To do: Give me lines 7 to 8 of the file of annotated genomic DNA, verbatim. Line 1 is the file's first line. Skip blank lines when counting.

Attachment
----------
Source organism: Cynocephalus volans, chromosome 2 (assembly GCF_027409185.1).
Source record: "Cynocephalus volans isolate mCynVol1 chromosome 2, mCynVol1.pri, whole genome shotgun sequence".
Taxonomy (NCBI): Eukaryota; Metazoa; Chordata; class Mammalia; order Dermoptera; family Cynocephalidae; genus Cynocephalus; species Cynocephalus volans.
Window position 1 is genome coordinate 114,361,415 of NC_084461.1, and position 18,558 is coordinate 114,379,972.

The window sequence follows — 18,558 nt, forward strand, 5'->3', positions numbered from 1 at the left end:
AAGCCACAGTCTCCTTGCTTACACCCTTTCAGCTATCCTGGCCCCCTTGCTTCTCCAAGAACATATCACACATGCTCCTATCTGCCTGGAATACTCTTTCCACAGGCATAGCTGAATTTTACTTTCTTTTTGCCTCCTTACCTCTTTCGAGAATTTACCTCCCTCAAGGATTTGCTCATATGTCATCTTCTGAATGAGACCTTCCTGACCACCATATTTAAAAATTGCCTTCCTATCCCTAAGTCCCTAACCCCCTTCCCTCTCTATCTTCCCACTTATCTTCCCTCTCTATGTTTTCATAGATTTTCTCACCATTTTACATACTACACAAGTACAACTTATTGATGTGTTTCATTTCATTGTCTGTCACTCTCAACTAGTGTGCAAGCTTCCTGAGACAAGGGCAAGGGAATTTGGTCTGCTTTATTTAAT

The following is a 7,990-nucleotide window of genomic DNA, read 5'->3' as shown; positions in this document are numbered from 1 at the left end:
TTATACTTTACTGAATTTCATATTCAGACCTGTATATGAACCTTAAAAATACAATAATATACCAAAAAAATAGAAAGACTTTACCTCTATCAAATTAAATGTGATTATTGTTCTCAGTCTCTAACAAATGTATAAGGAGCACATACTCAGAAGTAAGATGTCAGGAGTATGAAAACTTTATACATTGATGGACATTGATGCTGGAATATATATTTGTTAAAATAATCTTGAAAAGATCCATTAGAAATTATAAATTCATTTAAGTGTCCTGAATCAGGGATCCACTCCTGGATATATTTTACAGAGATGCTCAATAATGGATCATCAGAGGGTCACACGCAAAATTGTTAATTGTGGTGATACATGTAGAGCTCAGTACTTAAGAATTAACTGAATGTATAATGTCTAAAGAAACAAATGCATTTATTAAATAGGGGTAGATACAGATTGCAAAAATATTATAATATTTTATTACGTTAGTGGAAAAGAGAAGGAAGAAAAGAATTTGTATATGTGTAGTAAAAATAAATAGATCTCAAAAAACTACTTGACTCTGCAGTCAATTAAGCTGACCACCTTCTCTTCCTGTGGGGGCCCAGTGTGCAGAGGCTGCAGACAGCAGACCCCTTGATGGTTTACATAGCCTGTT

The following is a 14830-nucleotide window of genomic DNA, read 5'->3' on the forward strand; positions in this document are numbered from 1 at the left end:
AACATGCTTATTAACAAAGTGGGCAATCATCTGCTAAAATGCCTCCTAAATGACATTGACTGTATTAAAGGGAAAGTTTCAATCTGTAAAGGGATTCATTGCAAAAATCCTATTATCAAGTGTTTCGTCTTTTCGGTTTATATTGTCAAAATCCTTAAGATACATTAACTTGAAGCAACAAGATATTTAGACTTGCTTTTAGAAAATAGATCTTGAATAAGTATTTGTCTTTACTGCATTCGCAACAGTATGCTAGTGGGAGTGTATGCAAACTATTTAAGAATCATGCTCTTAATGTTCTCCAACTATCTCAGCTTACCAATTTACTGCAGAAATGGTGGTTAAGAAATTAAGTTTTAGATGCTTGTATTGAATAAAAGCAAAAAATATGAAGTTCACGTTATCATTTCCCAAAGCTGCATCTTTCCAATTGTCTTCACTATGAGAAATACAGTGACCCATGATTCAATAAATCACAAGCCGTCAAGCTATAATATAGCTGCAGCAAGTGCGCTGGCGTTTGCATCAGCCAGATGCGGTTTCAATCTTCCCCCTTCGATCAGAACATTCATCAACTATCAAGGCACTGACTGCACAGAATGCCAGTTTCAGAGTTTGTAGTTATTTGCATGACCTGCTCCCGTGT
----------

The following is a 7,990-nucleotide window of genomic DNA, read 5'->3' as shown; positions in this document are numbered from 1 at the left end:
TTATACTTTACTGAATTTCATATTCAGACCTGTATATGAACCTTAAAAATACAATAATATACCAAAAAAATAGAAAGACTTTACCTCTATCAAATTAAATGTGATTATTGTTCTCAGTCTCTAACAAATGTATAAGGAGCACATACTCAGAAGTAAGATGTCAGGAGTATGAAAACTTTATACATTGATGGACATTGATGCTGGAATATATATTTGTTAAAATAATCTTGAAAAGATCCATTAGAAATTATAAATTCATTTAAGTGTCCTGAATCAGGGATCCACTCCTGGATATATTTTACAGAGATGCTCAATAATGGATCATCAGAGGGTCACACGCAAAATTGTTAATTGTGGTGATACATGTAGAGCTCAGTACTTAAGAATTAACTGAATGTATAATGTCTAAAGAAACAAATGCATTTATTAAATAGGGGTAGATACAGATTGCAAAAATATTATAATATTTTATTACGTTAGTGGAAAAGAGAAGGAAGAAAAGAATTTGTATATGTGTAGTAAAAATAAATAGATCTCAAAAAACTACTTGACTCTGCAGTCAATTAAGCTGACCACCTTCTCTTCCTGTGGGGGCCCAGTGTGCAGAGGCTGCAGACAGCAGACCCCTTGATGGTTTACATAGCCTGTT